Wild Cosmetics has been taken to task by the UK’s Advertising Standards Authority (ASA) for claims that traditional deodorants are linked to hormonal imbalances, itchiness and body odour.
The ASA ruled that the YouTube video advert for the natural deodorant brand must not appear again it its current form.
Titled ‘Wild Natural deodorant – Sustainable & 100% Effective’, the campaign featured shots of a model applying and then throwing aside a series of spray-on deodorants while appearing itchy and uncomfortable.
A voiceover stated: “You’re giving yourself bad BO when you don’t even realise. I’ve tried just about every traditional deodorant you can buy. Turns out most deodorants block your body from being able to sweat properly.
“Your pores get clogged with all the sweat and toxins that your body is supposed to release, so you can end up with itchy armpits, and rashes and body odour.”
The voiceover added that Wild’s deodorants “use natural ingredients that absorb odour so your body can sweat like it’s supposed to and smell fresh all day long”.
The video’s caption included the phrase: “No aluminiums or other harsh chemicals.”
A complainant challenged whether the claim that most deodorants prevented the body from expelling harmful toxins resulting in rashes, etc, was misleading.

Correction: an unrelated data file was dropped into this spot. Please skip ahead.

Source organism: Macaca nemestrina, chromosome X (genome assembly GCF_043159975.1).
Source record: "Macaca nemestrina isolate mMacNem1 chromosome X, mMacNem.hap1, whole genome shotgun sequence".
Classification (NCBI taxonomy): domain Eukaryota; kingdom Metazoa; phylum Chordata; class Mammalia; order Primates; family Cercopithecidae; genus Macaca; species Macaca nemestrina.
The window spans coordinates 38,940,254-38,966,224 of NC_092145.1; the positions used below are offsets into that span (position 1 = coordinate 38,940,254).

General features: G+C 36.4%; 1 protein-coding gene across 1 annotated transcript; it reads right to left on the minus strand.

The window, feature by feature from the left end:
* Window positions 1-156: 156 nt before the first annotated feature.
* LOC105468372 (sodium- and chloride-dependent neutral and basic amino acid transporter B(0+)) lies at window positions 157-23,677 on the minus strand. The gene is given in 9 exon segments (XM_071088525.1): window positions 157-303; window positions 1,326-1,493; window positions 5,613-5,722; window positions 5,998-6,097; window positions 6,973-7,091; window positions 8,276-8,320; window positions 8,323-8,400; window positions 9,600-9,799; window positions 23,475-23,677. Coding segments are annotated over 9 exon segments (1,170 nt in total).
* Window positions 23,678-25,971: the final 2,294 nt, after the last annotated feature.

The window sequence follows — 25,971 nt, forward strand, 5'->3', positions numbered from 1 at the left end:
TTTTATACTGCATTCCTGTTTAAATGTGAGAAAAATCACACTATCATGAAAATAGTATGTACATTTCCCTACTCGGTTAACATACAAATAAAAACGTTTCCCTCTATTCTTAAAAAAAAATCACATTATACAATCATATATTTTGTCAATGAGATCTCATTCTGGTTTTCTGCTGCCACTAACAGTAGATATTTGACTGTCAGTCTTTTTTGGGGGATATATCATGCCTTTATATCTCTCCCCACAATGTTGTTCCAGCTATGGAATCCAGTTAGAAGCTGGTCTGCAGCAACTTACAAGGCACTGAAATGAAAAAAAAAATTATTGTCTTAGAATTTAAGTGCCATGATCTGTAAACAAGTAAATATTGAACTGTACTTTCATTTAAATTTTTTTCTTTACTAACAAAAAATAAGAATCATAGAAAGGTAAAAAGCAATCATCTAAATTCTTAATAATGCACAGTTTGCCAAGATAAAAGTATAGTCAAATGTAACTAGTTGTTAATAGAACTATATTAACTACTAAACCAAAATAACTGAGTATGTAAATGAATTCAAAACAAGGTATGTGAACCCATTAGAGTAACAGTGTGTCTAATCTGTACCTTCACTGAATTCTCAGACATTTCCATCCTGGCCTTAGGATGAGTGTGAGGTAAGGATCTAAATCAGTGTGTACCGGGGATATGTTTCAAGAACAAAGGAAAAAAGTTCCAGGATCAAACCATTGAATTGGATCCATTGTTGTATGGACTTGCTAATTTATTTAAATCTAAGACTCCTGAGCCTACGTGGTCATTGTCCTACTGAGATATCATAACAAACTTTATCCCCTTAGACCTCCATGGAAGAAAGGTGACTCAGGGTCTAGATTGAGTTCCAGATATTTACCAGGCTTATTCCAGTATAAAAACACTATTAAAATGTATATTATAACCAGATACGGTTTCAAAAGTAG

They also challenged comments on Wild’s website that aluminium salts, the active ingredient in mainstream antiperspirants, were linked to undesirable side effects on health, “based on the impacts of these salts being absorbed into the body and upsetting some fine-tuned hormonal balances, for example within the endocrine system”.
The ASA upheld both parts of the complaint, noting that consumers were likely to understand the ad as making a comparative claim that attributed the negative effects on health and body odour mentioned to any antiperspirant or deodorant product that inhibited sweating, or contained ingredients that were more synthetic than those of the advertised product.
It ruled that Wild needed to hold robust scientific evidence to not only substantiate that the use of all such competing deodorants or antiperspirants had a negative impact on health and body odour in the ways claimed, but also that, in light of those risks, the advertised product was a safer alternative to those products.
The ASA also stressed that Wild needed similarly robust scientific evidence to substantiate the claim that antiperspirants containing aluminium salts harmed users by interfering with bodily functions reliant on the distribution of hormones.
Wild, it said, had not provided any evidence consisting of clinical trials conducted on people that supported the claim.
Wild Cosmetics soft launched in 2019 with a mission to disrupt the deodorant category.
Key features include its biodegradable, compostable and refillable packaging, which is said to fully compost in six months and biodegrade within 12.
The ruling marks the second time this year that Wild Cosmetics has been criticised by the ASA.
In January, a deodorant ad for the brand featuring a woman masturbating and a dirty talking polar bear was criticised by the advertising watchdog.
This particular video was taken to task because it appeared on a YouTube video intended to appeal to children.
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